Here's what happened. Williams supposedly foot-faulted on her second serve to put Clijsters one point away from the match. Rather than challenging the call or sucking it up and moving on--as any respectable tennis player would--she threw a tantrum, and told the line judge she was going to "shove this ball down your f***ing throat." There are also reports of her uttering some 'motherf***ers' afterward.
She lost the point, and was penalized another, giving Clijsters the match. This was her second outburst of the match. After losing the first set, Williams smashed the frame of her racquet on the court. These outbursts would be unacceptable at any level of play, let alone in Arthur Ashe Stadium during the US Open.
But according to the Huffington Post, I'm only saying that because I'm afraid of Williams's urban roots, or something.
Now I want you to honestly ask yourself the following. If a lineswoman had called a questionable foot fault on Andy Roddick in the final game of his marathon Wimbledon battle royale against Roger Federer, near match point no less, what would the general reaction of most tennis fans -- particularly American tennis fans -- have been? Or if a linesman had called a foot fault on Melanie Oudin at a crucial point during her fairy tale like run at the Open (where I had the immense pleasure of seeing her play) what would the general reaction of the fans filling Arthur Ashe stadium have been? If the way we behaved during her match against Dementieva is any indication, then I'm guessing we would have seen an Attica-like riot.
Now that's a big if, for the sole reason that neither Roddick nor Oudin smashed their racquets on the court or shouted obscenities and threats at line judges.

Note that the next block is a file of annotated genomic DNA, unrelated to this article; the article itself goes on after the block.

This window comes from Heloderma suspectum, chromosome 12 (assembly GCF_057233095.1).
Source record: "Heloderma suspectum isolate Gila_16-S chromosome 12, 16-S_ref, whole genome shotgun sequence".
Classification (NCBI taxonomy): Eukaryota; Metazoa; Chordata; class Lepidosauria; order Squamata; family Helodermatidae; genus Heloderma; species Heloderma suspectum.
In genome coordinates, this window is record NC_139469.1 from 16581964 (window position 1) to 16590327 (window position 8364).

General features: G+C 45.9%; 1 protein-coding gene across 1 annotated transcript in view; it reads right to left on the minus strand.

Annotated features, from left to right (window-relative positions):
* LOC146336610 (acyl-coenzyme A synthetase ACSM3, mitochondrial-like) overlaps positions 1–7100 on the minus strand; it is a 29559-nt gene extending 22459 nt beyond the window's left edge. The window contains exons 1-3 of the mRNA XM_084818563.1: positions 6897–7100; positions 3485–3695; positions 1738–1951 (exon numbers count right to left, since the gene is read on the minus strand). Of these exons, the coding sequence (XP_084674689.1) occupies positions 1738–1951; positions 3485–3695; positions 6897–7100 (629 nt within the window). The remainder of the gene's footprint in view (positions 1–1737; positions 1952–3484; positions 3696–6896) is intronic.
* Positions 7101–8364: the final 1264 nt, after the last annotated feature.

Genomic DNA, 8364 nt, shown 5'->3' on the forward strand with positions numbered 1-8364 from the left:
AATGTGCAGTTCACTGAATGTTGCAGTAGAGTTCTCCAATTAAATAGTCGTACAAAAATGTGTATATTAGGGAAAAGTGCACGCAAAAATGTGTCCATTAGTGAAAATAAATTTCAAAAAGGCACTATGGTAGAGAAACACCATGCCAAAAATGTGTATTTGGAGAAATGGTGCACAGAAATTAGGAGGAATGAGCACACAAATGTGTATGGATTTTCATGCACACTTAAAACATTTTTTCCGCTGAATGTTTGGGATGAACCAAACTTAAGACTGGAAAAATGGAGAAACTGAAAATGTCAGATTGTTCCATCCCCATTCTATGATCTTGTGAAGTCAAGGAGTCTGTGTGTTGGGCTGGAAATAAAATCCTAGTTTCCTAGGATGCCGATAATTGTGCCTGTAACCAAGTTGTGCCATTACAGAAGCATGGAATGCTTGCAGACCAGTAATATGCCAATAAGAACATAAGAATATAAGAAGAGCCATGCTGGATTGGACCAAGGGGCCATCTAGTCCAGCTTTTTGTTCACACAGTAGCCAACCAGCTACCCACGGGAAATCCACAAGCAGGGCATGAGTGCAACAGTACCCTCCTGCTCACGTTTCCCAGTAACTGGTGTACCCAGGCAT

Before the eye rolling begins, let me be clear. I am not arguing that Serena Williams -- with her countless titles and millions of dollars -- has somehow been a victim of racial bias. But I don't think anyone who is a real tennis fan can argue that she hasn't been a victim of some bias throughout her and her sister's, history-making careers, and Saturday night was one such moment.
No, Saturday night was a moment of extreme inappropriateness on Williams's part. Yes, it was a bad call. But that does not excuse her actions. And it was her actions that lost her the match, not the double fault.
Every tennis fan [is wrong] who isn't willing to honestly admit that Saturday's call never would have happened, nor been deemed acceptable for any other player under those circumstances.
Let me assure you that they would not have been deemed acceptable for any player who threatened a line judge. That is simply, well, unacceptable.
HuffPo complained that "Tennis remains, to this day, very much a country club-esque sport, and while the Williams scream a lot of things, country club is not one of them." Notwithstanding the author's insistence that there is no anti-Williams racial bias at play, this comment certainly smacks of racial connotations. Country clubs are, after all, the quintessential bastions of American WASPs. What do the Williams sisters scream? The ghetto?
Regardless of their successes tennis players are not permitted to disregard the rules and regulations of the game simply because they didn't learn to play in a country club, or they don't embody the typical tennis player in "pristine tennis whites," in HuffPo's words.
The game of tennis will not allow these immature outbursts simply to accomodate the eccentric (in the tennis world) demeanors and attitudes of the Williams sisters, or any other professionals for that matter, no matter the player's race, background, or upbringing.
Thank you to NewsBusters users balboa and nwahs for pointing out the specious use of the term "respectable" in describing the way in which Ms. Williams could or should have acted. I did not mean to imply that Serena is not a respectable tennis player, or that respectable tennis players do not lose their tempers. Ms. Williams's actions, not her character, were the topic of this post. She is a tremendous and very respectable athlete.